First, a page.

State v. Evans

Annotate this Case

359 N.W.2d 790 (1984)

218 Neb. 849

STATE of Nebraska, Appellee, v. Joel R. EVANS, Appellant.

No. 84-351.

Supreme Court of Nebraska.

December 21, 1984.

*792 Gerald L. Soucie of Rehm & Bartling, Lincoln, for appellant.

Paul L. Douglas, Atty. Gen., and L. Jay Bartel, Lincoln, for appellee.


BOSLAUGH, Justice.

The defendant, Joel R. Evans, has appealed from an order denying him post conviction relief.

The proceeding in the district court involved four separate cases. The records in all of these cases demonstrate overwhelming evidence of defendant's guilt.

The information in case No. 43863 alleged two counts of robbery; two counts of use of a firearm in the commission of a felony; and one count of possession of a firearm by a felon. The jury found the defendant guilty on all counts.

Case No. 43868 involved one count of robbery. Case No. 43870 involved one count of robbery and use of a firearm in the commission of a felony. These cases were consolidated for trial, and the jury found the defendant guilty on all counts.

Case No. 43869 involved one count of robbery and use of a firearm in the commission of a felony. The defendant entered pleas of guilty in this case, and charges involving five other armed robberies were dismissed.

The defendant perfected appeals to this court in all four cases. The record in each case was examined by this court and found to be free of prejudicial error. Motions to withdraw filed by his counsel were sustained and the judgments affirmed on July 8, 1981.

In this proceeding the defendant contends that the trial court erred in failing to find (1) that the appellant was denied effective assistance of counsel; (2) that the appellant was incompetent at the time of the offenses and at trial; (3) that appellant's trials were tainted by identifications based on unnecessarily suggestive procedures; and (4) that the sentences imposed were cruel and unusual.

In case No. 43863 the record shows that at around 9 p.m. on April 27, 1980, the defendant entered Jack and Mary's Restaurant in Omaha, Nebraska. He walked through the restaurant to a restroom, then came back to a counter in the front and handed Mary Wollen a note which stated: "This is a robbery, don't be stupid." Believing the defendant was pressing a gun to her side, Mrs. Wollen placed all the $5 bills that were in the cash register in a paper sack. The defendant took the sack and then turned to a waitress, Elsie Smith, placed a short silver gun against her stomach, and demanded her tip money. She gave him $10 to $15. The defendant left through the front door, and as he ran out, was seen by Jack Wollen heading toward the Papio Creek.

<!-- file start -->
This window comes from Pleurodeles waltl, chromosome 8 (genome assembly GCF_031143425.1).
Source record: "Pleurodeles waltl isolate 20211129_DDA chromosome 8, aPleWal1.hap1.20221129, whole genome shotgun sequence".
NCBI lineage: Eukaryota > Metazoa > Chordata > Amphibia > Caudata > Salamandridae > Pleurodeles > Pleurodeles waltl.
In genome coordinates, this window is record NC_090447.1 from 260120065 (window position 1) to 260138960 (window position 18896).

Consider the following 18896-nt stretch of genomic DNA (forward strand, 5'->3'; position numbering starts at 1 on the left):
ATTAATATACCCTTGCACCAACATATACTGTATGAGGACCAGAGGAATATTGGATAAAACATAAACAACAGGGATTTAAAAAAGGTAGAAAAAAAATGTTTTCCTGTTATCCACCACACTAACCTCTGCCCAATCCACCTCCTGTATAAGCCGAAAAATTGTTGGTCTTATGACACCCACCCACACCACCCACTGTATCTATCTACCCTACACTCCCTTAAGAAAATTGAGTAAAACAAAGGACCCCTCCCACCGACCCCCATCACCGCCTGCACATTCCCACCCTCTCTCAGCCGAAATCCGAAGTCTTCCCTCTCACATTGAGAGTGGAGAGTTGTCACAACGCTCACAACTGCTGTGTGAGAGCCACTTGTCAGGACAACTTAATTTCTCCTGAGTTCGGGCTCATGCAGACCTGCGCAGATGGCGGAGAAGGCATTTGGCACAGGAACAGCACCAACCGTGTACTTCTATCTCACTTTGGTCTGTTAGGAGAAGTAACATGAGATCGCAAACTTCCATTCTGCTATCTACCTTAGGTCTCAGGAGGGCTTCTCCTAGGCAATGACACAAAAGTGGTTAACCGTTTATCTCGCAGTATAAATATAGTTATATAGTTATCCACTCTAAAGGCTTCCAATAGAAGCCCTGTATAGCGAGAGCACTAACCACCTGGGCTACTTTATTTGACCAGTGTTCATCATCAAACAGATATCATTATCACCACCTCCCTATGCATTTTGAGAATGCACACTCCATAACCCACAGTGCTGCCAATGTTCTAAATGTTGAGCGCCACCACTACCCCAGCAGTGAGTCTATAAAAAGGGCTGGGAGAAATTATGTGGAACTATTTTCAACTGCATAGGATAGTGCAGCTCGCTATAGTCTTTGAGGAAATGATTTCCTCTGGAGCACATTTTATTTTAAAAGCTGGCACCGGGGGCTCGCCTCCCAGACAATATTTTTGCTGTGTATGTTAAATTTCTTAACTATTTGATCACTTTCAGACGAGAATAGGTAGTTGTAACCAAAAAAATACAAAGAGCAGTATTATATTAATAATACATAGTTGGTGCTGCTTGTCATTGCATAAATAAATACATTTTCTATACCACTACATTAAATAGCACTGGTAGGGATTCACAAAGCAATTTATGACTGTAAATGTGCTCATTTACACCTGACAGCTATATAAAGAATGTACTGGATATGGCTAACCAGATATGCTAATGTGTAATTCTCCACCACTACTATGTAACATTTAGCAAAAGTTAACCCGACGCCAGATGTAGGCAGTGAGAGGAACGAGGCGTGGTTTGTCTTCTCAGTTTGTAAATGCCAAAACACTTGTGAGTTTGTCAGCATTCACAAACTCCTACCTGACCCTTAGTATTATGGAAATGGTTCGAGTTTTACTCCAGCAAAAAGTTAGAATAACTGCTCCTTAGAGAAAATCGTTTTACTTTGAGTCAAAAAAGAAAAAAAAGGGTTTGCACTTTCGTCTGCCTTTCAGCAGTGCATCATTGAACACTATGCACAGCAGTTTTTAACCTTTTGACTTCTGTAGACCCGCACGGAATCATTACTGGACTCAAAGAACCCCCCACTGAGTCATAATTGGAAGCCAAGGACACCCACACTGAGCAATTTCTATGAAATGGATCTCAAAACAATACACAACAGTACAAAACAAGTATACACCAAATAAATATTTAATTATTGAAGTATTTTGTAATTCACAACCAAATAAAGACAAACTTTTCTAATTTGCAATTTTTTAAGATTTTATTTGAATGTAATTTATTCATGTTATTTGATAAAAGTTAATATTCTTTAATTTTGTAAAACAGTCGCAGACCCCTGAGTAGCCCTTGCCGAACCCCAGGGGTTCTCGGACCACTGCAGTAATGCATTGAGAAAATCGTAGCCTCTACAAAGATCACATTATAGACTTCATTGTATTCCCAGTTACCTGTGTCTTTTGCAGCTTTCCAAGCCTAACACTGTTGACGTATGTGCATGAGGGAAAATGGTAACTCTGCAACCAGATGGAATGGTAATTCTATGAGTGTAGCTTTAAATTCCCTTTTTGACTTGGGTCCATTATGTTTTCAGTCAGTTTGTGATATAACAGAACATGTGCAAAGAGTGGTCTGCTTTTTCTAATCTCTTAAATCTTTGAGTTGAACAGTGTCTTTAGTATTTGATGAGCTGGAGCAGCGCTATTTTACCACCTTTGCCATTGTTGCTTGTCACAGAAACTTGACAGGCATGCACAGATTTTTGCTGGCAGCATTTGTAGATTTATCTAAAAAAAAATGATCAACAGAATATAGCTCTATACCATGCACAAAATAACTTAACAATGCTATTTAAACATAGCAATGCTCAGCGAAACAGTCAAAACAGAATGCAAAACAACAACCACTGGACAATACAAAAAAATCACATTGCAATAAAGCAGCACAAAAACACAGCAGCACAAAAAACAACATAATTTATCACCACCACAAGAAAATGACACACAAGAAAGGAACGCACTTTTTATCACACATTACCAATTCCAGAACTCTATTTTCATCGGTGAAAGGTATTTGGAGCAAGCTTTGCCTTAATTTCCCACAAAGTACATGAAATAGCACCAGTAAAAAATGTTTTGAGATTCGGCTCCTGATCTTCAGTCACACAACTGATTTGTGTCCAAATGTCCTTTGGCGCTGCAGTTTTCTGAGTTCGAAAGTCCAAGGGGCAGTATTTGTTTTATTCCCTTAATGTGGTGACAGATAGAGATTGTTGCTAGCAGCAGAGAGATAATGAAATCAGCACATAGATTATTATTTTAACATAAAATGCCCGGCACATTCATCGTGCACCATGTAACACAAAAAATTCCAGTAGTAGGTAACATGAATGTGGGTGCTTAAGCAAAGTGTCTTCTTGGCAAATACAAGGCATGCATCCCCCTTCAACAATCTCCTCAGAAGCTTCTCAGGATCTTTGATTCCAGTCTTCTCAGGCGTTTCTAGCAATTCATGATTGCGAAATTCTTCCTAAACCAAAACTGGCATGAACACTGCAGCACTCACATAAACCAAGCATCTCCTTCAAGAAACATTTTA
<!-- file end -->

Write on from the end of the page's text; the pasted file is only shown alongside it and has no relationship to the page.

Based on a description of the robber given to police, a deputy sheriff stopped the defendant after he was seen crossing a field behind the restaurant. The defendant was arrested, and when searched, a loaded.22-caliber chrome-plated handgun and $147.88, including a roll of $5 bills, were found in his possession. The defendant was then taken back to Jack and Mary's, where he was separately identified by each of the Wollens. Later that same evening, Elsie Smith identified the defendant in a four-man lineup.

*793 At a conference prior to trial the trial judge explained to defendant his alternatives concerning a suppression hearing regarding the one-on-one showups and lineups involved; defendant and his counsel expressly waived any suppression of identification.

In case No. 43868 the robbery took place at Gorat's Steak House in Omaha, Nebraska, on April 25, 1980. The defendant handed a note demanding money to the cashier, Marcella Gray, then ran out the front door with the money in a paper sack. A customer, Robert Stultz, saw the defendant as he was running out. Stultz identified the defendant at a preliminary hearing and in court at trial. Gray identified the defendant at a three-man lineup, the preliminary hearing, and in court at trial.

In case No. 43870 the record shows that on April 17, 1980, at approximately 2:30 p.m., the defendant entered a Village Inn Pancake House in Omaha, Nebraska, and asked Marcelino Sanchez about a cook's job. He then went into the restroom and returned to the counter, where he gave Sanchez a note demanding money and showed Sanchez a gun. An employee, Judi Kirk, witnessed the robbery.

Sanchez identified the defendant at a three-man lineup. He also identified the defendant at a preliminary hearing and in court at trial. Judi Kirk identified the defendant at the preliminary hearing and in court at trial.

The sentences imposed in all four cases add up to imprisonment for 45 to 80 years.

In his first assignment of error the defendant alleges that he was denied effective assistance of counsel at both the trial and appellate levels. As to the actions of trial counsel which premise this allegation, defendant cites counsel's failure to move to suppress in-court and out-of-court identifications "that were tainted by suggestive line-ups," and failure to obtain psychiatric examinations to determine the appellant's mental status at the time of the offense and at trial. The defendant contends that appellate counsel failed "to properly brief the issues on the tainted identifications, prosecutor's comments on the defendant's right to remain silent, and excessiveness of sentence." Brief for Appellant at 3-4.